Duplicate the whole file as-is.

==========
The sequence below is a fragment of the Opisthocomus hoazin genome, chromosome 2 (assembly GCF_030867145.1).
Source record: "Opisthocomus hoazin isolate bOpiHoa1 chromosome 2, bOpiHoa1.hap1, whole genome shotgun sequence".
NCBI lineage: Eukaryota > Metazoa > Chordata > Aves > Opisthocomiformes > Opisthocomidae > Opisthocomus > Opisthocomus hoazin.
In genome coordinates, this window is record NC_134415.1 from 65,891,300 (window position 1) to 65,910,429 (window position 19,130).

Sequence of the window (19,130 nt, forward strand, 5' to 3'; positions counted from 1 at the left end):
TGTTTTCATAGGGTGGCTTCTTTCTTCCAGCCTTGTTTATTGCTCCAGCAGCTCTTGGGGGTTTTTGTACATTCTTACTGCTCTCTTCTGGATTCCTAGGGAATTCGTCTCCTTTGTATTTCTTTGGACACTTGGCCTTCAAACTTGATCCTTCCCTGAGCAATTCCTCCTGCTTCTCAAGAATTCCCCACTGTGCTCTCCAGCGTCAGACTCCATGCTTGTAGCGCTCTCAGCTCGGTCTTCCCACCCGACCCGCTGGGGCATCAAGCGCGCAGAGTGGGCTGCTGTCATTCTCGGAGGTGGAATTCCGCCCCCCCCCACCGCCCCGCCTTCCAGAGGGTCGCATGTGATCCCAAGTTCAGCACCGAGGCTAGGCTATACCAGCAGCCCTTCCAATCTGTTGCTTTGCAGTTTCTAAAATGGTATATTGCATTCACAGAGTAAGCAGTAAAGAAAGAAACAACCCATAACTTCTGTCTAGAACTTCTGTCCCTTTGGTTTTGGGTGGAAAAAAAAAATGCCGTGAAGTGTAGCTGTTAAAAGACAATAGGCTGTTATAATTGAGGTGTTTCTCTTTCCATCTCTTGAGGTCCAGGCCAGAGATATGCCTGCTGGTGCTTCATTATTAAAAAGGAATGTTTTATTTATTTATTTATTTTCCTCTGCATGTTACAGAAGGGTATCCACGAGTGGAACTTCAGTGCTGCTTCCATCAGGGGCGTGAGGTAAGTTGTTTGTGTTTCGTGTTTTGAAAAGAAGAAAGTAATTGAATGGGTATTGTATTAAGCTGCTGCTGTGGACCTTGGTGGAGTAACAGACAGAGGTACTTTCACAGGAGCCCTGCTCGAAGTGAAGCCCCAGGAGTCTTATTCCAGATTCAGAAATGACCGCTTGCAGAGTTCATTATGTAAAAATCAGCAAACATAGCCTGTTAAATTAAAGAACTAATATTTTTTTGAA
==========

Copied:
The sequence below is a fragment of the Opisthocomus hoazin genome, chromosome 2 (assembly GCF_030867145.1).
Source record: "Opisthocomus hoazin isolate bOpiHoa1 chromosome 2, bOpiHoa1.hap1, whole genome shotgun sequence".
NCBI lineage: Eukaryota > Metazoa > Chordata > Aves > Opisthocomiformes > Opisthocomidae > Opisthocomus > Opisthocomus hoazin.
In genome coordinates, this window is record NC_134415.1 from 65,891,300 (window position 1) to 65,910,429 (window position 19,130).

Sequence of the window (19,130 nt, forward strand, 5' to 3'; positions counted from 1 at the left end):
TGTTTTCATAGGGTGGCTTCTTTCTTCCAGCCTTGTTTATTGCTCCAGCAGCTCTTGGGGGTTTTTGTACATTCTTACTGCTCTCTTCTGGATTCCTAGGGAATTCGTCTCCTTTGTATTTCTTTGGACACTTGGCCTTCAAACTTGATCCTTCCCTGAGCAATTCCTCCTGCTTCTCAAGAATTCCCCACTGTGCTCTCCAGCGTCAGACTCCATGCTTGTAGCGCTCTCAGCTCGGTCTTCCCACCCGACCCGCTGGGGCATCAAGCGCGCAGAGTGGGCTGCTGTCATTCTCGGAGGTGGAATTCCGCCCCCCCCCACCGCCCCGCCTTCCAGAGGGTCGCATGTGATCCCAAGTTCAGCACCGAGGCTAGGCTATACCAGCAGCCCTTCCAATCTGTTGCTTTGCAGTTTCTAAAATGGTATATTGCATTCACAGAGTAAGCAGTAAAGAAAGAAACAACCCATAACTTCTGTCTAGAACTTCTGTCCCTTTGGTTTTGGGTGGAAAAAAAAAATGCCGTGAAGTGTAGCTGTTAAAAGACAATAGGCTGTTATAATTGAGGTGTTTCTCTTTCCATCTCTTGAGGTCCAGGCCAGAGATATGCCTGCTGGTGCTTCATTATTAAAAAGGAATGTTTTATTTATTTATTTATTTTCCTCTGCATGTTACAGAAGGGTATCCACGAGTGGAACTTCAGTGCTGCTTCCATCAGGGGCGTGAGGTAAGTTGTTTGTGTTTCGTGTTTTGAAAAGAAGAAAGTAATTGAATGGGTATTGTATTAAGCTGCTGCTGTGGACCTTGGTGGAGTAACAGACAGAGGTACTTTCACAGGAGCCCTGCTCGAAGTGAAGCCCCAGGAGTCTTATTCCAGATTCAGAAATGACCGCTTGCAGAGTTCATTATGTAAAAATCAGCAAACATAGCCTGTTAAATTAAAGAACTAATATTTTTTTGAA